Food is awesome. It’s one of the main points of conversation between Peace Corps Volunteers. Great food were eating. Awesome foods were not eating. What we wish we hadn’t eaten (heres looking at you, rat fiends).
I got the chance to eat something delicious that I didn’t think I’d see again until after Peace Corps:
Pongo. pork. Pongo is the pigs name. Was the pigs name. I just call him delicious.
I made a long overdue trip to Chiure to once again enter Cabo Delgado, my forgotten stomping grounds from 2011. It was amazing to walk into the community and get stopped by people who recognized me and invited over for lunch before I ever made it to the PCVs house. I felt so welcome and was so happy to see that the town brought back great memories instead of terrible ones.
We went up to celebrate a PCVs birthday with a pig roast. The two PCVs there raised some pigs and one of them had to go. They chose Pongo, a delicious hunk of bacon and pork that they sacrificed for the greater good. It was an impressive and loud display. The 4am wake-up call was not something you could have slept through, Pongo made sure of that. But once the slaughter was underway there was no turning back, and the other PCV didn’t hesitate or drag out the event.
The pig was then cleaned and stuffed with potato, onion, garlic, pepper. A deep rectangular hole was filled with charcoal and the pig was lowered down to cook all day. In the end, the pig came out with some parts being cooked and some parts in need of frying. It was all delicious, have I mentioned that? I’ve never been part of a pig roast before, so it was an exciting weekend all-around. It was made even better by an adventure to some waterfalls on the Lurio River. We took a truck out to the viewpoint and then climbed down a cliffside to get to the waterfalls. It was a really fun spot to hang out and we attracted alot of attention that drew people out from the rocks and rivers to surround us and stare at us, which was kind of them.
I decided to keep on adventuring and went up to Montepuez to see another PCV site. This is a ruby and precious gem mining town/city and I was impressed by it’s size and conveniences. As the PCV there put it “it took me a year to realize it but, yo, I’m a city girl!” We explored the city and some ruins outside of town and were treated to some awesome matapa.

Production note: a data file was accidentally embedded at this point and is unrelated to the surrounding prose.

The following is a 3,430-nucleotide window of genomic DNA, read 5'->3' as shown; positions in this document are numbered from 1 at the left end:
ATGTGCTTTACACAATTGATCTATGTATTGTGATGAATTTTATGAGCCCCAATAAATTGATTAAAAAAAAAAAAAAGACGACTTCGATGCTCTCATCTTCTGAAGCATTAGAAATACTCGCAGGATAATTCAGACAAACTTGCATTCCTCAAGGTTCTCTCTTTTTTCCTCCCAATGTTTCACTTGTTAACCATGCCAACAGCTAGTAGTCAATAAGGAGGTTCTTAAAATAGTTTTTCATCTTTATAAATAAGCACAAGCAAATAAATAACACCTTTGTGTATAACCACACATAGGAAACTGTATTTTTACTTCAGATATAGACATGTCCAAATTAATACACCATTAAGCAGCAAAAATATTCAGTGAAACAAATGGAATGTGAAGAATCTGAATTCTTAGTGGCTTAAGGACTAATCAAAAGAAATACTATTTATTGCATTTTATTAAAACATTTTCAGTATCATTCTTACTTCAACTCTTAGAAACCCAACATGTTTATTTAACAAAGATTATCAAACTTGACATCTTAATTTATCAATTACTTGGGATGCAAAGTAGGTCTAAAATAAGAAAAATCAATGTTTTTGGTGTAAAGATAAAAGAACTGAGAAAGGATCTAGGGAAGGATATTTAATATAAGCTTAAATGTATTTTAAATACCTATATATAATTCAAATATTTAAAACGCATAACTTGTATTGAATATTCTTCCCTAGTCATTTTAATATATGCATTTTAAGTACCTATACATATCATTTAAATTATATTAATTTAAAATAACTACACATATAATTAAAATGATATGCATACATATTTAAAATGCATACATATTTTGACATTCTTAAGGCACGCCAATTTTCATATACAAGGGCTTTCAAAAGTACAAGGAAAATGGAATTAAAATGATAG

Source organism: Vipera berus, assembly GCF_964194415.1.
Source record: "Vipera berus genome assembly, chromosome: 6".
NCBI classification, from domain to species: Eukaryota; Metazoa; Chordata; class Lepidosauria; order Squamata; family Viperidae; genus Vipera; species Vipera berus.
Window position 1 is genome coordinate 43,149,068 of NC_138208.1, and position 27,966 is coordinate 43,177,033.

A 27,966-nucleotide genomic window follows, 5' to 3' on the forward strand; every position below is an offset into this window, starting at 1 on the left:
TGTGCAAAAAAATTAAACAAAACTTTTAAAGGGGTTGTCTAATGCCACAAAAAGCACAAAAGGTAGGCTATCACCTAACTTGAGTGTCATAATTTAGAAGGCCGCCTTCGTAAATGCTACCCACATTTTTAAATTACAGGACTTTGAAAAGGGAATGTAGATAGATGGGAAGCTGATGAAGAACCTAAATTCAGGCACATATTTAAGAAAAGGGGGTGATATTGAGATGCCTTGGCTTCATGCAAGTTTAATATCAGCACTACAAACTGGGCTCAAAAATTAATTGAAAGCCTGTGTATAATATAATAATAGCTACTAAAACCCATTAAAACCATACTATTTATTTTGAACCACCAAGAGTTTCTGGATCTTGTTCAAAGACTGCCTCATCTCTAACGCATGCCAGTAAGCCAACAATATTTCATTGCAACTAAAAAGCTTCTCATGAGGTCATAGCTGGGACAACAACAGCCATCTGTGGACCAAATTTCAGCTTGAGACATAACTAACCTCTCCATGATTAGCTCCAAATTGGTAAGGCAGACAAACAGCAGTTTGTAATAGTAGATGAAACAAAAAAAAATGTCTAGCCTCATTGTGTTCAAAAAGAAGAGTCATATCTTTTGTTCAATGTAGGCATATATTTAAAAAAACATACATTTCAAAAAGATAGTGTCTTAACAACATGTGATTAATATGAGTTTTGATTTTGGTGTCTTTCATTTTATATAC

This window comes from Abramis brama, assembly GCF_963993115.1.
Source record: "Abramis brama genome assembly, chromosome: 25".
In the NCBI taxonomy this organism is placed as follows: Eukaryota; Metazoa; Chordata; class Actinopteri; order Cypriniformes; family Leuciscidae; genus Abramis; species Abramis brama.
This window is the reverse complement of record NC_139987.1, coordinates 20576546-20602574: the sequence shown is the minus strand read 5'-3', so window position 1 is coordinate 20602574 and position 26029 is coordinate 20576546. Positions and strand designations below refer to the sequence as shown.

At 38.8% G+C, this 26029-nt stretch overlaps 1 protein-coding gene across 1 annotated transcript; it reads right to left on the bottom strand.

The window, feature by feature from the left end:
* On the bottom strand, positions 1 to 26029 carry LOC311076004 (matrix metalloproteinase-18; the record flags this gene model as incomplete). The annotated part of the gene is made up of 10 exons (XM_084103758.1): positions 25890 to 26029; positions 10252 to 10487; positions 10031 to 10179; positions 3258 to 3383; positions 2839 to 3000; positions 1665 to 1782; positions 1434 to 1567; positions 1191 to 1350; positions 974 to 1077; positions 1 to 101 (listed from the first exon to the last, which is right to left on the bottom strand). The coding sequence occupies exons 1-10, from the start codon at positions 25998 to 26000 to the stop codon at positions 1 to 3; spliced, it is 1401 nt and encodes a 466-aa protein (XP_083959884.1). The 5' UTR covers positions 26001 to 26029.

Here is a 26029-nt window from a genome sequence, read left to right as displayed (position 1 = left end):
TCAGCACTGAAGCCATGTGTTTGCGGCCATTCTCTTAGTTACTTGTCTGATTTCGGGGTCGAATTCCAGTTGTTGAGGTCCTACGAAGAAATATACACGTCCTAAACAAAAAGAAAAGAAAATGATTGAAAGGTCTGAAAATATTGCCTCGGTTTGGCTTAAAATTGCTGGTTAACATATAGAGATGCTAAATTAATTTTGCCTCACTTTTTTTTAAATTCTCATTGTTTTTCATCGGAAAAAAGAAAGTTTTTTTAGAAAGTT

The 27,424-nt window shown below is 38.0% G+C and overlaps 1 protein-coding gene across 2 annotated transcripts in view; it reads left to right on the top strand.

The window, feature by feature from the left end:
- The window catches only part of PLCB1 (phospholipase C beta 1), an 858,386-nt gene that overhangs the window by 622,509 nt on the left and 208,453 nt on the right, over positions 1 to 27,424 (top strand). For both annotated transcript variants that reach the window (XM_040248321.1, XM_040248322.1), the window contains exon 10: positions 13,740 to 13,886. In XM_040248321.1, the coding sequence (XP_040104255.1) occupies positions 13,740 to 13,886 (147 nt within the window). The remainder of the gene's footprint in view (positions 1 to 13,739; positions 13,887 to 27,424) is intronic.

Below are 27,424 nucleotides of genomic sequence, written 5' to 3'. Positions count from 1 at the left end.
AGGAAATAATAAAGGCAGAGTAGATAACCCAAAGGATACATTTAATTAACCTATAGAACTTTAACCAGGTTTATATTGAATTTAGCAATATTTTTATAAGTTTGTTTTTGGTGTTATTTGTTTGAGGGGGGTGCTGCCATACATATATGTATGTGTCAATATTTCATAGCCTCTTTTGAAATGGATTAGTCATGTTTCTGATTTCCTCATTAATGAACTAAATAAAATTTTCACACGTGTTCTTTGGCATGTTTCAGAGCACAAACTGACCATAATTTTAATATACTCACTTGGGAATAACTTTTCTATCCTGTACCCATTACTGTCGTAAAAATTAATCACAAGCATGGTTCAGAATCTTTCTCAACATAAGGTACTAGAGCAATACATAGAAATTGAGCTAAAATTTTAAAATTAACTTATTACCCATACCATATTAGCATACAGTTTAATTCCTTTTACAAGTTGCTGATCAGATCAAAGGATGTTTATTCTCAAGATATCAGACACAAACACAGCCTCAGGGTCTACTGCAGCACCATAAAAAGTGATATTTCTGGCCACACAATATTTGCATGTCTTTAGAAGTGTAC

Afterwards I made a trip to…Angoche! I need to stop going there….never! The car that picked us up for Angoche is actually the boss of a PCV in Montepuez, small world. Another glorious weekend spent in that sleepy little coastal town with its never-ending mangrove forests and beaches and waterfront eateries.
I would write another blog post about the Ocean Fair, only…I have already done so. You can read it at the School for Field Studies website.
Or, to paraphrase that blog post:
” I organized a three-day Ocean Fair (Feira do Oceano) that took place June 7-9 on Ilha de Moçambique. I decided to approach the subject through both cultural and educational events in an effort to reach a wider audience. The events allowed for both locals and tourists to engage in conservation initiatives, be they educational, cultural, or a blend of the two. I believe that the Ocean Fair initiative was truly a big success. People of all ages participated in the events and said that they learned new things about the ocean and its importance.”
Let’s back track a bit.
You really don’t have a choice in the matter, since I have a lot to report back on and I haven’t updated this page in a while. We left off in May where I had taken a(nother) trip down to Angoche.
My birthday celebrations were great. We had cake, key lime pie, brownies. There was a piñata. Hayley and I tried to simultaneously take the first swing, broke the stick, and then decided to just focus on the tequila.
June began and suddenly there were children everywhere.
June 1st is Children’s Day here in Mozambique. Last year to celebrate this holiday we put on a Children’s Day Festival inside of the fort on the Northern end of the island. This year we ended up doing the same thing. Along with the volunteers from MOVE and Projecto Oceano, a great day of games and food and movies was held for all the little criancas that terrorize the island. It was cute in a way that made me think about having kids one day, and then it wasn’t so cute anymore and it got scary. I kid. No, really though, it was a good time for all those involved. Plenty of my students from the secondary school volunteered for the day and we were able to pull off a hectic-from-the-inside day that kicked ass and took names. I’m happy that the Children’s Day Festival was a success and that I helped out once again to make it happen.Kids are okay.Sometimes.
Madness. Mayhem. May.
The past month has been extremely stressful for me. Not that I think this is a bad thing, but rather I am stating it to remind myself that things weren’t always this way. Since December I have been formulating an event in my mind, and finally it’s execution is only a week away!
Feira do Oceano, or Ocean Festival, is a three-day event focused on Ocean Awareness and Education. Starting on June 7th, International Ocean Day, both local community members and tourists will participate in a series of events that draw their attention to the beauty of the ocean, the anthropogenic importance of it’s products (both tangible and intangible), and the role that we must play to promote a healthy, productive relationship between humans and the sea.
Beach clean-ups, trash-to-art (upcycling) stations, trash can installations, mural paintings, presentations, documentaries, movies, music, dance, art, seafood, and workshops will all focus on how to develop responsible behaviours as a community. Ocean-themed reading circles will be held to promote the library and an interest in the sea (with a touch tank and invertebrate lesson). A photo exhibit at a local cafe/restaurant will promote activism through art in the community and showcase the talents of students from the secondary school I’m teaching at.
Additional focus on malaria and water-born disease prevention will also come into play, though indirectly (hand-washing stations with informational displays, a focus on mosquito nets being banned from use in the oceans as nets).